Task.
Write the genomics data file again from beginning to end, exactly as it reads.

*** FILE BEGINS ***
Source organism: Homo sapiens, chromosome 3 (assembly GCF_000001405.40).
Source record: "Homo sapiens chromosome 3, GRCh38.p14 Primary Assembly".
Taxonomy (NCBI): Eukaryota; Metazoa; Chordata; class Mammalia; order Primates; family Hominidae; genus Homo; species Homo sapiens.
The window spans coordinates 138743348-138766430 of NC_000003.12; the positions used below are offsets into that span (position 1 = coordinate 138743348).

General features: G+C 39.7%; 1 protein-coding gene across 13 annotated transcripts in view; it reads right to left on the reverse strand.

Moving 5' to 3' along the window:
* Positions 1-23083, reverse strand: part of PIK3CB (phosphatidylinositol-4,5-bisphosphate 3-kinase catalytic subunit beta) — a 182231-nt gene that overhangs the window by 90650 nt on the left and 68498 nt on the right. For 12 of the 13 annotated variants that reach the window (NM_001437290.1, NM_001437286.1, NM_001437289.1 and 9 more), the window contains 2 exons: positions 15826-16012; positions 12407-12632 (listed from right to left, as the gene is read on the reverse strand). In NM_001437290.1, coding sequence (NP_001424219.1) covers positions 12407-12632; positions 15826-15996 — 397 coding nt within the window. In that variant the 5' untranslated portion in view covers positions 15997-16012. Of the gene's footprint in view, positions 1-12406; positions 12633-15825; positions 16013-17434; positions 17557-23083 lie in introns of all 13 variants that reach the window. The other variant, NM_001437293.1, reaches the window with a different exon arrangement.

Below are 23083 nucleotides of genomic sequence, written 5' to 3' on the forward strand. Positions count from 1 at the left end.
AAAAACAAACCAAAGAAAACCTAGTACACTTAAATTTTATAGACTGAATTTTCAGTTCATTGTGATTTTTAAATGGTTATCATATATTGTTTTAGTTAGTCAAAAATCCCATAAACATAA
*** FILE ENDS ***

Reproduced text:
Source organism: Homo sapiens, chromosome 3 (assembly GCF_000001405.40).
Source record: "Homo sapiens chromosome 3, GRCh38.p14 Primary Assembly".
Taxonomy (NCBI): Eukaryota; Metazoa; Chordata; class Mammalia; order Primates; family Hominidae; genus Homo; species Homo sapiens.
The window spans coordinates 138743348-138766430 of NC_000003.12; the positions used below are offsets into that span (position 1 = coordinate 138743348).

General features: G+C 39.7%; 1 protein-coding gene across 13 annotated transcripts in view; it reads right to left on the reverse strand.

Moving 5' to 3' along the window:
* Positions 1-23083, reverse strand: part of PIK3CB (phosphatidylinositol-4,5-bisphosphate 3-kinase catalytic subunit beta) — a 182231-nt gene that overhangs the window by 90650 nt on the left and 68498 nt on the right. For 12 of the 13 annotated variants that reach the window (NM_001437290.1, NM_001437286.1, NM_001437289.1 and 9 more), the window contains 2 exons: positions 15826-16012; positions 12407-12632 (listed from right to left, as the gene is read on the reverse strand). In NM_001437290.1, coding sequence (NP_001424219.1) covers positions 12407-12632; positions 15826-15996 — 397 coding nt within the window. In that variant the 5' untranslated portion in view covers positions 15997-16012. Of the gene's footprint in view, positions 1-12406; positions 12633-15825; positions 16013-17434; positions 17557-23083 lie in introns of all 13 variants that reach the window. The other variant, NM_001437293.1, reaches the window with a different exon arrangement.

Below are 23083 nucleotides of genomic sequence, written 5' to 3' on the forward strand. Positions count from 1 at the left end.
AAAAACAAACCAAAGAAAACCTAGTACACTTAAATTTTATAGACTGAATTTTCAGTTCATTGTGATTTTTAAATGGTTATCATATATTGTTTTAGTTAGTCAAAAATCCCATAAACATAA